Screenshot 2015-09-04 16.21.47

I’m really slow at this, but I’m enjoying how using Adobe Illustrator is changing and improving how I go about developing teaching resources.

There’s a lot jammed on this page, but it’s also high definition. It’s designed to be printed at A3 or larger if possible.

This is everything that my students need to know about the requirements for the biggest assessment in our course. It’s also the assessment that confuses people the most often.

What this conveys (hopefully), is that the teaching component boils down to 8 activities that sit under two learning outcomes. And all of this has to be backed up with supporting evidence that they’ve done the work.

This is not something I’d use as a slide obviously. But I’m a big believer in giving out one-page handouts.

Even if it’s an enormous one page.

NCALNE (Voc) => NZCALNE (Voc) Update

NCALNE Voc Replacement?

For anyone who’s interested in the progress of the replacement qualification for the NCALNE (Voc), my summary of the work to date happening on the NZQA side is below:

  • Towards the end of last year the Teacher Education Governance Group, based on a summary of sector feedback recommended that the NZCALNE (Voc) was submitted for “Application to List”. This was published on the NZQA website here.
  • This approval to list was noted here on the NZQA update page for TROQ review of teacher quals.
  • The update also shows the newly drafted NZCALNE (Voc) as worked on by myself and others in the working group with a reference in the file name to the final version being uploaded in Feb 2015.

From the updates on the NZQA website, it looks like everything is in order. But the wheels of bureaucracy turn slowly and I don’t expect much to change in the near future.

Normally, there is a significant lead in time when introducing a new qualification to allow providers and others to make adjustments needed to deliver and assess against a replacement.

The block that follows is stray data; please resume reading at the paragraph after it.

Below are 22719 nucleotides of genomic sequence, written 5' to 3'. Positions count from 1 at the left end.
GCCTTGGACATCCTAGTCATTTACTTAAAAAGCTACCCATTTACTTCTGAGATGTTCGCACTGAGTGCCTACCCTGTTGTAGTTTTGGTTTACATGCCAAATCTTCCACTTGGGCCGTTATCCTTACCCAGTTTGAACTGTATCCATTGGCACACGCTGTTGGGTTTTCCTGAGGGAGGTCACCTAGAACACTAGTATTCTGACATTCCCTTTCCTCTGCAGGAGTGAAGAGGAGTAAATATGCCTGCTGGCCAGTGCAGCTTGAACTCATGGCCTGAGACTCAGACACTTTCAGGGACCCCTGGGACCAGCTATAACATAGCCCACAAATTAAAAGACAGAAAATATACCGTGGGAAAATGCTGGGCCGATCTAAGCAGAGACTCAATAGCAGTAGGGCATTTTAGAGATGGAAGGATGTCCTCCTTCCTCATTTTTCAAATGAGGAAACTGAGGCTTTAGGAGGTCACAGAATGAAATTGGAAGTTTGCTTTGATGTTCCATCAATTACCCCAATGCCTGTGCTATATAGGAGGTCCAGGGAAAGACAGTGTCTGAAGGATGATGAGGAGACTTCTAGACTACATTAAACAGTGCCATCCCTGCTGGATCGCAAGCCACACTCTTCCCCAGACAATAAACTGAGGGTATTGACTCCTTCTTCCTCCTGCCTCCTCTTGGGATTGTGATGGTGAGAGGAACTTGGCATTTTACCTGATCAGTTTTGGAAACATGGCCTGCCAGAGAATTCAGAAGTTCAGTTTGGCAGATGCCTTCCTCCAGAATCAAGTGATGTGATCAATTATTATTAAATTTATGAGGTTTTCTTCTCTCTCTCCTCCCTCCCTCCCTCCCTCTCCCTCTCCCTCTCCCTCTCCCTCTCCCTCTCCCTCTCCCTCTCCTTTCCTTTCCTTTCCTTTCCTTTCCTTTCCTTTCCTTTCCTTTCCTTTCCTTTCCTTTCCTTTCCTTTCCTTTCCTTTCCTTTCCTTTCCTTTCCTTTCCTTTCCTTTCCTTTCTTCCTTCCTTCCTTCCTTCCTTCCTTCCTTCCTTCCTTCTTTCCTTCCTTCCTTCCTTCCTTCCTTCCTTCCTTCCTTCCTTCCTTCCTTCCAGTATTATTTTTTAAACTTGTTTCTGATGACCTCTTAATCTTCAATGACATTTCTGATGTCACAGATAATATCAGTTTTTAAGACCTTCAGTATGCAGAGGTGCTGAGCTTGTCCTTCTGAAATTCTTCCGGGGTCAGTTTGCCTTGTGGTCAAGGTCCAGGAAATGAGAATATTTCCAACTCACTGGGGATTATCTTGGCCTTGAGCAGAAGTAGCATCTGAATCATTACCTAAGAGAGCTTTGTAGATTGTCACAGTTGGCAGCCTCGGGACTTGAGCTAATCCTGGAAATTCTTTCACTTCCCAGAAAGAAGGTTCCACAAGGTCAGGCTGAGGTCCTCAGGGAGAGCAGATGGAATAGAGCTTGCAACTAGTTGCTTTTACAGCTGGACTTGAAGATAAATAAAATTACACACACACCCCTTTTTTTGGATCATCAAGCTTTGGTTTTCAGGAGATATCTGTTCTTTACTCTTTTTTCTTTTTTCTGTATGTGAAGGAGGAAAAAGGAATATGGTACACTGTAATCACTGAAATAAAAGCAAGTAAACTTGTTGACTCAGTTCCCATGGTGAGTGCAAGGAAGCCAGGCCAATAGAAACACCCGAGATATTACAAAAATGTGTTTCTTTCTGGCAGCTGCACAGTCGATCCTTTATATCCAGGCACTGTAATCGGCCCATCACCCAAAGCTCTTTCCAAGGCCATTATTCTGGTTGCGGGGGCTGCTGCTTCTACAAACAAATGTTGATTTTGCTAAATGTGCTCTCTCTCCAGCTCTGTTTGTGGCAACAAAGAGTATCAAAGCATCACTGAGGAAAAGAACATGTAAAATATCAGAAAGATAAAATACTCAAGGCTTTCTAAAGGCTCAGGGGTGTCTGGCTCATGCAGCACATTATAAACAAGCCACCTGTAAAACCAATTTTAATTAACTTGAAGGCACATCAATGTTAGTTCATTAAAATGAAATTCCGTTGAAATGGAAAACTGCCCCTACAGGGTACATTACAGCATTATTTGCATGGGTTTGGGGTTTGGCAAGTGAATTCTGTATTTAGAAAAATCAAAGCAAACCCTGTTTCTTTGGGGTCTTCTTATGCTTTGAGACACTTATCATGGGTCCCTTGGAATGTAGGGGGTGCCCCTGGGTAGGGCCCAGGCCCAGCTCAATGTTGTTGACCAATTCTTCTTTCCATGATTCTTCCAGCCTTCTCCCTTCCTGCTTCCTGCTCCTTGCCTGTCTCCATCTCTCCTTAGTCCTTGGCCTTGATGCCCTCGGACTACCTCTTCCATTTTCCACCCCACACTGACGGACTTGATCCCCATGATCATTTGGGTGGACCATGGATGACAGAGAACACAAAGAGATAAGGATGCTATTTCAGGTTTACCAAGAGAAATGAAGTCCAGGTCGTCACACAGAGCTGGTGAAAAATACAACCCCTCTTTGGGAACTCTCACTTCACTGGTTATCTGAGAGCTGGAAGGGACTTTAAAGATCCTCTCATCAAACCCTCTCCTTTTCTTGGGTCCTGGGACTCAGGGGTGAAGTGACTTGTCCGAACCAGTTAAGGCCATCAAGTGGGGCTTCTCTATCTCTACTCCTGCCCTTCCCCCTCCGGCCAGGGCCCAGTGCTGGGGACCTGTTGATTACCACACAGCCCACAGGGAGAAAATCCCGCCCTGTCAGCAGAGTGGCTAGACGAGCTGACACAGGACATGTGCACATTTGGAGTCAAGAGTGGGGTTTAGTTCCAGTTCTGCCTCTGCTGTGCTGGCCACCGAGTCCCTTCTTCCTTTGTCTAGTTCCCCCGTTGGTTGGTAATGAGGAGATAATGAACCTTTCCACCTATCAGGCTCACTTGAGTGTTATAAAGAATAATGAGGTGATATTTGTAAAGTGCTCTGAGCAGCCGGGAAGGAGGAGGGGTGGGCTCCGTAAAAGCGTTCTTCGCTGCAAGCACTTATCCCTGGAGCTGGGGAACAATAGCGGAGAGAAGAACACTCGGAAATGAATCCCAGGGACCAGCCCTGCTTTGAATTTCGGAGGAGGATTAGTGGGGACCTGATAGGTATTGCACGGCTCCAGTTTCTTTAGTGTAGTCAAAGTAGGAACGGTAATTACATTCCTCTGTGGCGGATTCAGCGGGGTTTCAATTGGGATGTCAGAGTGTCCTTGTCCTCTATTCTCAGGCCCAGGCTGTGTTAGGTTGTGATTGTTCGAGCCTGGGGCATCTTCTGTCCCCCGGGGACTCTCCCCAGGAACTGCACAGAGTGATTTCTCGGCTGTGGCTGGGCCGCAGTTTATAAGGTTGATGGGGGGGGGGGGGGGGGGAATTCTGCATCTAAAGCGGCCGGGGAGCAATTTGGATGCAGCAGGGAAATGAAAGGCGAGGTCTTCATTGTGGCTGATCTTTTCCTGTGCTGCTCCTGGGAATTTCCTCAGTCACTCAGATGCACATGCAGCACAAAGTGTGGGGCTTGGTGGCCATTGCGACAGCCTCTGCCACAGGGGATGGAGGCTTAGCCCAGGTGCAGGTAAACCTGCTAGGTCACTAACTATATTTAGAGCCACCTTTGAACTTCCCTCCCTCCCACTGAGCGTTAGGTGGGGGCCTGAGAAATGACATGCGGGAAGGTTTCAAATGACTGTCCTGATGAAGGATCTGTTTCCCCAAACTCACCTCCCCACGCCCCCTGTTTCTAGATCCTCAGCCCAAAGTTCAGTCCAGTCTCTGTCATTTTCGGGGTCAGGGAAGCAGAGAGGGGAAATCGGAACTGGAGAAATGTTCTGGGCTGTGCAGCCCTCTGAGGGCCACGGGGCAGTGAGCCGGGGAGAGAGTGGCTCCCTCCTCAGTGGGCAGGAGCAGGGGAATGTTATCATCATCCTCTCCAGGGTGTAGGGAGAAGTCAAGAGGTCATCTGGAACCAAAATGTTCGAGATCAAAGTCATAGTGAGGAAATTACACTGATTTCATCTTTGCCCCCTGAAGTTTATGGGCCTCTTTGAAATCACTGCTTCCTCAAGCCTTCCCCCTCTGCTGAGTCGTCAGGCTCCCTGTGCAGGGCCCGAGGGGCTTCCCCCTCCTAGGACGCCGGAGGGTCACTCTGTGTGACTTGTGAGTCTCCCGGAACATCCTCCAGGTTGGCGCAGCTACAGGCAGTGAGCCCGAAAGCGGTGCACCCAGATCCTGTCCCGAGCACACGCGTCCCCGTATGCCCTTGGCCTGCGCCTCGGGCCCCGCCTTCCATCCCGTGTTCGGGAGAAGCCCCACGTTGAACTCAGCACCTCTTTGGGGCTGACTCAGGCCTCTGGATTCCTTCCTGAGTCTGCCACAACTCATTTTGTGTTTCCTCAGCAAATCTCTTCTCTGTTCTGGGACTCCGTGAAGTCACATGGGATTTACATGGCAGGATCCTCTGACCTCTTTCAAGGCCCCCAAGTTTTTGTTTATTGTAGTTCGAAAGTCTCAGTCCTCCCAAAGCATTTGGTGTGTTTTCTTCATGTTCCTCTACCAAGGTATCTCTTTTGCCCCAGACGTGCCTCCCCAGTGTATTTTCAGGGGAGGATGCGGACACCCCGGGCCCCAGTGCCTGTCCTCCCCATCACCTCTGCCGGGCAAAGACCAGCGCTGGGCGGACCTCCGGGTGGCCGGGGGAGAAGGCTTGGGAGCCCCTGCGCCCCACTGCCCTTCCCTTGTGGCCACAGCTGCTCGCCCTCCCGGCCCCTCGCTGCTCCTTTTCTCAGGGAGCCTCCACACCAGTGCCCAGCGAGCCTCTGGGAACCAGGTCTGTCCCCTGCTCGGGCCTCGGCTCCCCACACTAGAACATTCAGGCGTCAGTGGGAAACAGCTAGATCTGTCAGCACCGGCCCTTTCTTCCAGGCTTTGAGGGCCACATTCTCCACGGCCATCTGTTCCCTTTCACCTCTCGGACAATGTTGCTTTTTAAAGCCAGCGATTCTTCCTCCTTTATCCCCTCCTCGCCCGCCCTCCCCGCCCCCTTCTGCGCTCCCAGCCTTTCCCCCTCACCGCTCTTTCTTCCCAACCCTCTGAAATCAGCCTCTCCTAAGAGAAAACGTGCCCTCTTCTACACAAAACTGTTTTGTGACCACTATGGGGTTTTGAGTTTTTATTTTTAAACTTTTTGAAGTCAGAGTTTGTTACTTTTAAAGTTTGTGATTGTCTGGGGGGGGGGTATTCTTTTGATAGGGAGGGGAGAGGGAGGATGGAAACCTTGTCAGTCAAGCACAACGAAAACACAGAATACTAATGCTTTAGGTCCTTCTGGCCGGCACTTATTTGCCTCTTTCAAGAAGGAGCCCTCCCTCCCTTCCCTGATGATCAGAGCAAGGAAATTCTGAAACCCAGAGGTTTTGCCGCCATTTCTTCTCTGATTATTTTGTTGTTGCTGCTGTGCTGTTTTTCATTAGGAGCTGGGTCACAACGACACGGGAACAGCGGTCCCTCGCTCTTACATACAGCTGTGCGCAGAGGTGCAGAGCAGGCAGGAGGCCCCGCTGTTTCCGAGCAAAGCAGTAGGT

For now, the current version of the NCALNE (Voc) is still fit for purpose in our view and we’re likely to keep delivering in it’s current format until new arrangements on all sides are finalised.

Are you battling low literacy and numeracy on the front lines of foundation education?


This metaphor always makes me slightly nervous. I don’t like to paint education as a war, with teachers as soldiers.

However, this is what it seems like for many tutors and trainers… an uphill battle against enemies seen and unseen.

Let’s get things clear though. While some days you might feel that your learners are the enemy. They’re not.

The struggle and resistance we often feel is real. But the enemy is something else.

It’s the fight against whatever swampy quagmire of events and forces shaped the sum total of past learning experiences that your learners (and you) drag in the door with them every day.

And you have to connect with them, motivate them, and teach them.

What they want is not to be on your side. What they want is for you to be on their side.

2015 NCALNE (Voc) Options with Pathways Awarua and ALEC

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Pathways Awarua NCALNE (Voc) 2015

Introducing the NCALNE (Voc)

The National Certificate in Adult Literacy and Numeracy Education (Vocational/Workplace) is a 40 credit level 5 entry level professional development qualification for trades, vocational and other specialist content-area tutors required to embed literacy and numeracy into their training.

This qualification, abbreviated to the NCALNE (Voc), is now a minimum compulsory requirement for organisations and tutors delivering Student Achievement Component (SAC) funded training at levels 1 and 2.

The Tertiary Education Commission (TEC) considers the qualification best practice for tutors delivering all foundations focused training.